8

Is there a substantive difference in meaning when the Torah uses the Hebrew verb root דבר rather than אמר, or do they both pretty much mean "to say" or "to speak"? Do any sages see the choice of one word over another to have some extra meaning?

  • 1
  • @Danno Sounds like a reasonable answer. – Bruce James Feb 27 '14 at 14:34
  • I have seen many explanations, but none that easily fit all cases. My best guess is dibbur relates to the act of speaking and amirah refers to what was said. – N.T. Aug 12 at 6:00
9

Many people tried to differentiate between "אמר" and "דבר".

There are several midrashim and a gemera in Makkos (11a) that identify דיבור as a "harsh" (קשה) way of speaking based on Gen. 42:30, and אמירה is "softer" (רכה). While some (including Torah Temima) take this literally to mean that דיבור and אמירה are different primarily in tone, others (N. H. Wessely, followed by Malbim) take this to mean a difference in style, where דיבור is much more elaborate and אמירה is is more get-to-the-point.

In HaPardes (No. 47, Vol. 9, pp. 24-25), Rabbi T. A. Sanders identifies some other qualities specific to "אמר" or "דבר". For example, דיבור is much more broad while אמירה is much more specific (similar to Wessely's distinction). אמירה is more impersonal, conveying a general sense of imparting information; it can be used for something said through a messenger or in writing; it can be used for something said to one's self or even in one's mind without actual verbalization. דיבור, on the other hand, is only used when there is a listener as well as a speaker.

| improve this answer | |
  • The Gemara only says that Vayedaber is harsh (unless I missed something). The Torah Temimah you sourced led me to Rashi on Shemos 19:3 which is a good Mekor that Vayomer is soft. – Eliyahu Aug 10 at 2:07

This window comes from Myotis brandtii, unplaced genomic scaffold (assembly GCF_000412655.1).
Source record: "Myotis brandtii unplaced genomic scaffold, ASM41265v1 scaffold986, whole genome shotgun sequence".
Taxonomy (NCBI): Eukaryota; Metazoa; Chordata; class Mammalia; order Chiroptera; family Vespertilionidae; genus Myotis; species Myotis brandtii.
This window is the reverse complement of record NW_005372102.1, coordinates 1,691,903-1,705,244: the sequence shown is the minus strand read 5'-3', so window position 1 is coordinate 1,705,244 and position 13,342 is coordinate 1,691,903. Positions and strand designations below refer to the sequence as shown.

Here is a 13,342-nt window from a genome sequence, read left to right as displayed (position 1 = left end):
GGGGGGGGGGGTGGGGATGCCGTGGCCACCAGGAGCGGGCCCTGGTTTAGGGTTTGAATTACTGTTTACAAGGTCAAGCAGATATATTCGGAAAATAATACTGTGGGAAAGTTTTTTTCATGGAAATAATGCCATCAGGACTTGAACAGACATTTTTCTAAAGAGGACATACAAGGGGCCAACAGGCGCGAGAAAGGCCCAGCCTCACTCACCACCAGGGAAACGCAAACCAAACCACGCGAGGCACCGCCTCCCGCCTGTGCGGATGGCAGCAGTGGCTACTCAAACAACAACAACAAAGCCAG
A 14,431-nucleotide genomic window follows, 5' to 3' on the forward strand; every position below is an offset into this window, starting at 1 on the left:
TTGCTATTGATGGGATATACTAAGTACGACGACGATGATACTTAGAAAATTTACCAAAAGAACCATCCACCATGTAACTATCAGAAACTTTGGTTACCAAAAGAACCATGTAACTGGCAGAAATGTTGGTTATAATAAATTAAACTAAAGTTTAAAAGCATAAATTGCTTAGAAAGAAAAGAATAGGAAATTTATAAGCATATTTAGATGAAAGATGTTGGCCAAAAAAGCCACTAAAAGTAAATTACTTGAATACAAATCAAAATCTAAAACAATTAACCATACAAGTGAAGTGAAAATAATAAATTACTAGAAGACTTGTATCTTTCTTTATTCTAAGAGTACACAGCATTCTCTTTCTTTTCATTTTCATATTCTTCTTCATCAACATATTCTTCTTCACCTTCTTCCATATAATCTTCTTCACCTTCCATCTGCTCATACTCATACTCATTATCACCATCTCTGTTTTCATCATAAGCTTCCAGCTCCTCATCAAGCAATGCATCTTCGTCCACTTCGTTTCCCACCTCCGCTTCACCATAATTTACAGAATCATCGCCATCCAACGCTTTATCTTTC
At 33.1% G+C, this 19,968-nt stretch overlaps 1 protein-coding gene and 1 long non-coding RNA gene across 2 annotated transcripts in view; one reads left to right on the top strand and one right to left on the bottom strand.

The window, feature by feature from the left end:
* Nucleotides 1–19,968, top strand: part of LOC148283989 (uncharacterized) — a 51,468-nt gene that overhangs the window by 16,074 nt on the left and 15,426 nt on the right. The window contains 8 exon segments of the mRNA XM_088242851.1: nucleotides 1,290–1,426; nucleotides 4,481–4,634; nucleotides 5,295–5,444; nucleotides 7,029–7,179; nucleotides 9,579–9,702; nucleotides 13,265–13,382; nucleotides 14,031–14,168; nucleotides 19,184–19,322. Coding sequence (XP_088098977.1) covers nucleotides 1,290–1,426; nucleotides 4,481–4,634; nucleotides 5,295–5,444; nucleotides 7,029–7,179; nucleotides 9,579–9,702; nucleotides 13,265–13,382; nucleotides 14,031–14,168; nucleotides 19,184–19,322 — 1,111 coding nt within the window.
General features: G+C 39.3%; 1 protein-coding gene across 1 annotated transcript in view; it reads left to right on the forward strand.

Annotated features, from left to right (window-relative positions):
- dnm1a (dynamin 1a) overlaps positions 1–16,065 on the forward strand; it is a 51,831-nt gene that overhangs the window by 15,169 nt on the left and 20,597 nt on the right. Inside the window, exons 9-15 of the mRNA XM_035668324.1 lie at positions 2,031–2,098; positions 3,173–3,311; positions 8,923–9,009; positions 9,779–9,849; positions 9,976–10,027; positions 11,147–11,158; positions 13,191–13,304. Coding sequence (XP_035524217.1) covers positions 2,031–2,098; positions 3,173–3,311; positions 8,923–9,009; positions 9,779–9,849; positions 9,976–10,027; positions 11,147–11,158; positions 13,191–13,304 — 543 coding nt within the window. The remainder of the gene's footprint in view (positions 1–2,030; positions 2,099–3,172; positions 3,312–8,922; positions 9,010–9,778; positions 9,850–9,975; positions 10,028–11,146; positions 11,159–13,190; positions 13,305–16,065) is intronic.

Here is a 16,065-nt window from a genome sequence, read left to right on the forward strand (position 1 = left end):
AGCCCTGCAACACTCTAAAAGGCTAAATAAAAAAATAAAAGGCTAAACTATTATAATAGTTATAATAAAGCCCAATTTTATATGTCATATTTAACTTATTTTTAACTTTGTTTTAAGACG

7

The Midrash Rabbah (תשא פ' מב ופ' סח) and the Midrash Tanchuma (פר' צו) and the Sifri (פר' בהעלותך) teach that "דיבור" is a harsh way of speaking, and "אמירה" is a soft way of speaking.

| improve this answer | |
  • There's no Midrash Rabbah 68 in Ki Sissa or Shemos Rabbah at all. The one in 42 only explains that Vayedaber is harsh but doesn't address Vayomer. – Eliyahu Aug 10 at 2:00
4

R. Avraham b. haRambam writes in the beginnining of Va'Eirah (7:8):

לא ידעתי [מה החילוק] בין ויאמר לוידבר ולמה אמר פעם ויאמר ופעם וידבר ואם רק הוא מכם רק

"I do not know what's the difference between VaYomer and VaYedaber, and why sometimes the Torah uses one, and sometimes the other, and if it seems meaningless, it's your shortcoming."

| improve this answer | |
  • 2
    You should translate and expand on this to make it a full answer. As of now it is just a comment – sabbahillel Jan 25 '16 at 23:53
  • Is that it? Or does the statement continue with an answer? This only shows he had the same question ... – mbloch Jan 26 '16 at 4:05
3

The Vilna Gaon in Aderes Eliyahu on the first verse in Ha'azinu says that וידבר is linked to Torah Shebichsav, and ויאמר is linked to Torah Sheb'al Peh. He explains that this is why communication with Moshe is always with וידבר, and the only place where Hashem speaks to a Navi with וידבר is in reviewing a law from the Torah, when it reviews the laws of cities of refuge to Yehoshua (20:1).

The idea seems to be that דבר is a more direct communication than אמר (as the prophecy of Moshe was more direct than that of the Nevi'im after him).

| improve this answer | |
-1

Since you mention the sages (or do you mean the Talmud?) wouldn´t it be better to consider the original root meaning (as indicated by their family usage in syntax) instead of trying to force biblical hebrew into modern mentality and usage? אמר is "be precise", whereas דבר is "arrange, set in order". Their distinctive meaning and use is clear if you think like the original hebrew authors and readers. That's why the idiom דבר לאומר (he spoke, saying) occurs hundreds of times indicating a direct verbatim quote. A literalistic translation from the original root meaning would be "he arranged, to be precise, thusly:" or to put it in our modern mindset: "he said, and I quote, '...'".

| improve this answer | |

You must log in to answer this question.

Not the answer you're looking for? Browse other questions tagged .